Much of the conversation around Twitter when it looked like it was on the verge of being acquired was focused on live video, its deal with the NFL to stream Thursday Night Football games. Disney, in particular, was likely interested in that aspect of the company, sinceTwitter would have been a natural platform for it to broadcast the Monday Night Football games that currently air on ESPN.
Perhaps everyone was looking in the wrong direction, though. Maybe the real future for live video on Twitter is politics, not sports.
Twitter has live streamed the first two Presidential debates, and, surprisingly, the ratings have actually come out ahead of the numbers for its NFL games.
The second debate, which aired on Sunday, was watched by 3.2 million unique viewers on Twitter, an increase of 30 percent over the first debate, which reached 2.5 million unique viewers, the company has revealed.
That happened even as the TV ratings for the debate dipped from a record breaking 84 million people watching the first debate on TV, to 66.5 million for the second, a 21 percent decrease.
In comparison, the first Thursday Night Football game of the year was watched by 2.3 million people on Twitter, and the numbers for week two rose 18 percent to 2.6 million, higher than the 13 percent increase in television viewers in the same time span.
The debates also beat the NFL broadcasts in the more important (to advertisers) average minute audience (AMA). For the first Presidential debate it was 344,000, which then rose 7 percent to 369,000 for debate number two.
For the NFL games, the AMA was 243,000 for the first game, then 327,000 for the second, an increase of 34 percent.
Sports is still Twitter's best bet
If you go by both of those metrics, it looks like Twitter's future in live video should be putting its focus on news. That's probably isn't the best idea, though; even with record breaker numbers, Twitter live viewers just barely beat the NFL numbers.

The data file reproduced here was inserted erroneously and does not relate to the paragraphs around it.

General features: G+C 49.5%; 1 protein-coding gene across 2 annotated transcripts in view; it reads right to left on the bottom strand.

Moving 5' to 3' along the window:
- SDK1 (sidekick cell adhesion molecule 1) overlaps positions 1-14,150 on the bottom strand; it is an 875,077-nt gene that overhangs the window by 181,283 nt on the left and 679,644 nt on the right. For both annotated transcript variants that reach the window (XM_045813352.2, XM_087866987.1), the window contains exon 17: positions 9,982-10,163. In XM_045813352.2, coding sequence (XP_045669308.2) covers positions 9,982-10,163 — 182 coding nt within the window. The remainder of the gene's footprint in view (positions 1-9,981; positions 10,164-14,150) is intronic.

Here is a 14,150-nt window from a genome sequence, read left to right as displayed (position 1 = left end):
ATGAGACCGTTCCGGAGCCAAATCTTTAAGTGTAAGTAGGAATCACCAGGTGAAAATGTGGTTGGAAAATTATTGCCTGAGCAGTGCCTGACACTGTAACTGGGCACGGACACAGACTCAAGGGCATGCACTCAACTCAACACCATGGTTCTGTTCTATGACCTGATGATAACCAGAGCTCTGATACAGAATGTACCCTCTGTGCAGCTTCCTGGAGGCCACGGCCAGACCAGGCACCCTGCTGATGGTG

The debates are special events, drawing, massive audiences, unparelleled for a new broadcast. Other similar type of events don't draw nearly as many viewers; President Obama's final State of the Union speech earlier this year, for example, was seen by 31.3 million people, or a little over a third of those who watched the first debate.
In fact, the last two State of the Union addresses have hit historic lows. Even President Obama's peak of 52.37 million, who watched his first address in 2009, don't anywhere close near the numbers for these debates.
Take into account the percentage of viewers who tuned in versus those who watched on television: for the first debate, Twitter saw less than 3 percent of the television audience, and for the second it was 4.8 percent.
If we extrapolate those same percentages of the audience for the State of the Union addresses to catch them on Twitter, roughly 4 percent, the latest address would only have attracted 1.25 million viewers.
With the NFL games, on the other hand, the percentages are much higher, with Twitter capturing nearly 15 percent of the television audience for each of the first two Thursday Night Football games.
Ultimately, while the debates are drawing bigger numbers, they're capturing a smaller percentage of the audience for what are no doubt going to be the highest rated political broadcasts for at least the next four years. It would be a mistake for Twitter to see these debate numbers and decide that future political broadcasts would see the same high numbers.
(Image source: wsj.com)